Abhihara, aka: Abhihāra; 6 Definition(s)
Abhihara means something in Hinduism, Sanskrit, Buddhism, Pali, the history of ancient India. If you want to know the exact meaning, history, etymology or English translation of this term then check out the descriptions on this page. Add your comment or reference to a book if you want to contribute to this summary article.
India history and geogprahy
Abhihāra.—(CII 1), a reward. Note: abhihāra is defined in the “Indian epigraphical glossary” as it can be found on ancient inscriptions commonly written in Sanskrit, Prakrit or Dravidian languages.Source: Cologne Digital Sanskrit Dictionaries: Indian Epigraphical Glossary
The history of India traces the identification of countries, villages, towns and other regions of India, as well as royal dynasties, rulers, tribes, local festivities and traditions and regional languages. Ancient India enjoyed religious freedom and encourages the path of Dharma, a concept common to Buddhism, Hinduism, and Jainism.
Languages of India and abroad
abhihāra : (m.) bringing near; offering.Source: BuddhaSasana: Concise Pali-English Dictionary
Abhihāra, (fr. abhiharati) bringing, offering, gift S.I, 82; Sn.710; J.I, 81 (āsanâ). (Page 72)Source: Sutta: The Pali Text Society's Pali-English Dictionary
Pali is the language of the Tipiṭaka, which is the sacred canon of Theravāda Buddhism and contains much of the Buddha’s speech. Closeley related to Sanskrit, both languages are used interchangeably between religions.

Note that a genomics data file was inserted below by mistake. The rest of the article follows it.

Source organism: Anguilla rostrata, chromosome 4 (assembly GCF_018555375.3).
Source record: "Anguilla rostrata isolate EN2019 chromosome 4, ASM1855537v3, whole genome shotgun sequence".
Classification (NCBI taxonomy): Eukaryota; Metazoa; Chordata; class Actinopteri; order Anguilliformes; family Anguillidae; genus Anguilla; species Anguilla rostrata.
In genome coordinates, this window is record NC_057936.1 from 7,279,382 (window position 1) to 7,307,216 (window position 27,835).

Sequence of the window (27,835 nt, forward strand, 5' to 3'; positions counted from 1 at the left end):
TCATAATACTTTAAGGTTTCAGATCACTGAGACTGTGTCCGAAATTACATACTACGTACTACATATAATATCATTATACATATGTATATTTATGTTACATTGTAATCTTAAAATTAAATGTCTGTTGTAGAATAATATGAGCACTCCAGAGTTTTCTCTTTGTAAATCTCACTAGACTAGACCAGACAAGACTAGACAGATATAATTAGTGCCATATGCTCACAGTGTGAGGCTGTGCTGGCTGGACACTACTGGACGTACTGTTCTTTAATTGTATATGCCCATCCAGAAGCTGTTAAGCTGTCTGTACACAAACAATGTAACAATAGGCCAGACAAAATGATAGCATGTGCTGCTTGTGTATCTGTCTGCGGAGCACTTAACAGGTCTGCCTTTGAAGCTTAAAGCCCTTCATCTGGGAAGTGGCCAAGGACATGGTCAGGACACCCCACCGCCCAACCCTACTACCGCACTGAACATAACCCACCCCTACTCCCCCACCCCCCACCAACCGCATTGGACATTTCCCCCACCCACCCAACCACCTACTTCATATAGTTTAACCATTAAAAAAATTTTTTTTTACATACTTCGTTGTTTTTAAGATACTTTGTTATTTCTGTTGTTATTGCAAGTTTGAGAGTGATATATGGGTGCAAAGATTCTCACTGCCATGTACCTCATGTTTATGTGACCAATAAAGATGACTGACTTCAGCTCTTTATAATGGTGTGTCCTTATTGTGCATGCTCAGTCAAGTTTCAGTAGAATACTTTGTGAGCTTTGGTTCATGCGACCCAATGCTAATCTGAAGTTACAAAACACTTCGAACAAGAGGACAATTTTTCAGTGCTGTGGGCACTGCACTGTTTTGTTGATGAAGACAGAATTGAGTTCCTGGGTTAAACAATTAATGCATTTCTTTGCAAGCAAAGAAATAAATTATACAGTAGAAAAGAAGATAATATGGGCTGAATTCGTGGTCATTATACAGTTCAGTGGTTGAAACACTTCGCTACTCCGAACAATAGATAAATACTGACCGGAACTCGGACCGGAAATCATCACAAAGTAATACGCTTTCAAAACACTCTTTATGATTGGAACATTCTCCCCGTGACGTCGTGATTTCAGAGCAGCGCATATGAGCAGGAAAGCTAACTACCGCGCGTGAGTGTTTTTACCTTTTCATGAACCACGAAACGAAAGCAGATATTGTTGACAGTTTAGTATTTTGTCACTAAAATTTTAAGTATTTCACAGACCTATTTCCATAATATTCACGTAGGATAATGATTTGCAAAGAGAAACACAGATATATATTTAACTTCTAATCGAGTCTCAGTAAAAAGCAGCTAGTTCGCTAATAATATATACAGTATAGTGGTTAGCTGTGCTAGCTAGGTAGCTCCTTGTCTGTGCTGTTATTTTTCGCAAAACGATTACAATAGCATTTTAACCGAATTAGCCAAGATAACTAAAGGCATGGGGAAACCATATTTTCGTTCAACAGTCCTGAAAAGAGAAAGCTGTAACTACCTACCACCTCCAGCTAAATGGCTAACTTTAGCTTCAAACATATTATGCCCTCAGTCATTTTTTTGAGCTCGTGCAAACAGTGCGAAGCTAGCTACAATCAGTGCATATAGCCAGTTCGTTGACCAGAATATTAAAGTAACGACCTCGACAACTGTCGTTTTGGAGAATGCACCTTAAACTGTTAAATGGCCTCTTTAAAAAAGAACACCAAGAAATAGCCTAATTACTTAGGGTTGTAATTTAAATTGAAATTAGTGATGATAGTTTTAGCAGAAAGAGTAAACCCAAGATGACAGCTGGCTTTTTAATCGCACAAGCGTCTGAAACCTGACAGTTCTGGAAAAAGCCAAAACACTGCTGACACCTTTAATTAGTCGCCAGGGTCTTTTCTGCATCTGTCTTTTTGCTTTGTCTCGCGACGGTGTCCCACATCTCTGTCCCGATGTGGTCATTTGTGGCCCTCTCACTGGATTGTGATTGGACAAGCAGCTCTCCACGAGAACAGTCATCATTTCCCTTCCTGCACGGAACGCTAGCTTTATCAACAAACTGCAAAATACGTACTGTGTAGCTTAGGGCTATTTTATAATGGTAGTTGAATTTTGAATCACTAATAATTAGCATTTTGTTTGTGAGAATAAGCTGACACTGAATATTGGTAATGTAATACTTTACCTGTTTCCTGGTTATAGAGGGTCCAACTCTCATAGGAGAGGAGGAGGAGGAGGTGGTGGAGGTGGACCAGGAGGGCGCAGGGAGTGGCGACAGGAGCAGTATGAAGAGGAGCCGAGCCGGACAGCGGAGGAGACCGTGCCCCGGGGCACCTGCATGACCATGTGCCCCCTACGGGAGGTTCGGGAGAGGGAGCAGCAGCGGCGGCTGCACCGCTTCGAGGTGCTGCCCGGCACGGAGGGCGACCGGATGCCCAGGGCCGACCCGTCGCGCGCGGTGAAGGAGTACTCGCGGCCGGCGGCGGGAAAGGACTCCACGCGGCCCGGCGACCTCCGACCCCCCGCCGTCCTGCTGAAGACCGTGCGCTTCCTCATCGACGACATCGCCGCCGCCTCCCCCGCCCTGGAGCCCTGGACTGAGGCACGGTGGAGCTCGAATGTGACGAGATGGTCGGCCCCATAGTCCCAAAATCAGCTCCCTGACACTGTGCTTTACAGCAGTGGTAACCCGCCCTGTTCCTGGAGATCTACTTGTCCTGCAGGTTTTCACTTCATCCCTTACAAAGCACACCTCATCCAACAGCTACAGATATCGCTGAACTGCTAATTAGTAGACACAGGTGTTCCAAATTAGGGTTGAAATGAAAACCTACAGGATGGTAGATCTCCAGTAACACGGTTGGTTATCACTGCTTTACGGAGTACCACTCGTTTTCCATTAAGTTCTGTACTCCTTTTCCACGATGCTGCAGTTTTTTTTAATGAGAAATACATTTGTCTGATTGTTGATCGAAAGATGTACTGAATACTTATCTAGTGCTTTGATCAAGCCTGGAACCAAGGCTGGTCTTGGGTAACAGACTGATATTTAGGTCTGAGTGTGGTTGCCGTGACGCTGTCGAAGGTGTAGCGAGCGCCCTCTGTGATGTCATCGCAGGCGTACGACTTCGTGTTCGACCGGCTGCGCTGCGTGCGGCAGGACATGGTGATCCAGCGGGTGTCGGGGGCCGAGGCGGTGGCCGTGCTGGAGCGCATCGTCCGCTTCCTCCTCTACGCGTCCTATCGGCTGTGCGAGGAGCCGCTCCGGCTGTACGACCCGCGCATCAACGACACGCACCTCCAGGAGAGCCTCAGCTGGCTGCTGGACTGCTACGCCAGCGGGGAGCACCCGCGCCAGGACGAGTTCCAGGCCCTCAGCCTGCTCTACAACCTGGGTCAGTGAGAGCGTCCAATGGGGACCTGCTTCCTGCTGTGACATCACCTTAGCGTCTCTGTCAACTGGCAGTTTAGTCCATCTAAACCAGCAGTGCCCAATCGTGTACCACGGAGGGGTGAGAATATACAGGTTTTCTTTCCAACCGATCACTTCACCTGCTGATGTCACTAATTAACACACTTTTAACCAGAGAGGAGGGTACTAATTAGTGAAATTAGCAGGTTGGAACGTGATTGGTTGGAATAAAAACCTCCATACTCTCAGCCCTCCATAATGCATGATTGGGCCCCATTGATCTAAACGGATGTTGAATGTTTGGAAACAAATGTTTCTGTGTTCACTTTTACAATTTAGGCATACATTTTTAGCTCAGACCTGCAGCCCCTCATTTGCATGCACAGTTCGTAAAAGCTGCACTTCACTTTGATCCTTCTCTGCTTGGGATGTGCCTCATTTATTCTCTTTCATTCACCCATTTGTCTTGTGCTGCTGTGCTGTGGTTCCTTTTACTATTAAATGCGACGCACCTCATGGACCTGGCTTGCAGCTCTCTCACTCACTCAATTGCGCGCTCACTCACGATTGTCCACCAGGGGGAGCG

Abhihara (अभिहर).—Carrying off, removing.
Derivable forms: abhiharaḥ (अभिहरः).
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1) Carrying away, robbing, stealing.
2) An attack, assault.
3) Arming oneself, taking up arms.
4) Mingling together, mixture.
5) An effort.
6) A drunkard; drinker of smoking drinks.
7) Bringing near; तस्याभिहारं कुर्याच्च (tasyābhihāraṃ kuryācca) Mb.12.69.37. cf. अभिहारोऽ- भियोगे च चौर्ये संनहनेऽपि च (abhihāro'- bhiyoge ca caurye saṃnahane'pi ca) Nm.
Derivable forms: abhihāraḥ (अभिहारः).Source: DDSA: The practical Sanskrit-English dictionary
Abhihāra (अभिहार).—(m.; to Sanskrit abhiharati; = Pali id., not recorded in this sense in Sanskrit; compare abhisāra), offering, gift, present: Mv iii.387.18; (gandhamālyādy)abhihāreṇa Jm 207.17.Source: Cologne Digital Sanskrit Dictionaries: Edgerton Buddhist Hybrid Sanskrit Dictionary
(-raḥ) 1. Robbing, seizing any thing in the owner’s presence. 2. A brisk attack. 3. Arming, taking up arms. E. abhi before hṛ to take, and ghañ aff.Source: Cologne Digital Sanskrit Dictionaries: Shabda-Sagara Sanskrit-English Dictionary
Sanskrit, also spelled संस्कृतम् (saṃskṛtam), is an ancient language of India commonly seen as the grandmother of the Indo-European language family. Closely allied with Prakrit and Pali, Sanskrit is more exhaustive in both grammar and terms and has the most extensive collection of literature in the world, greatly surpassing its sister-languages Greek and Latin.
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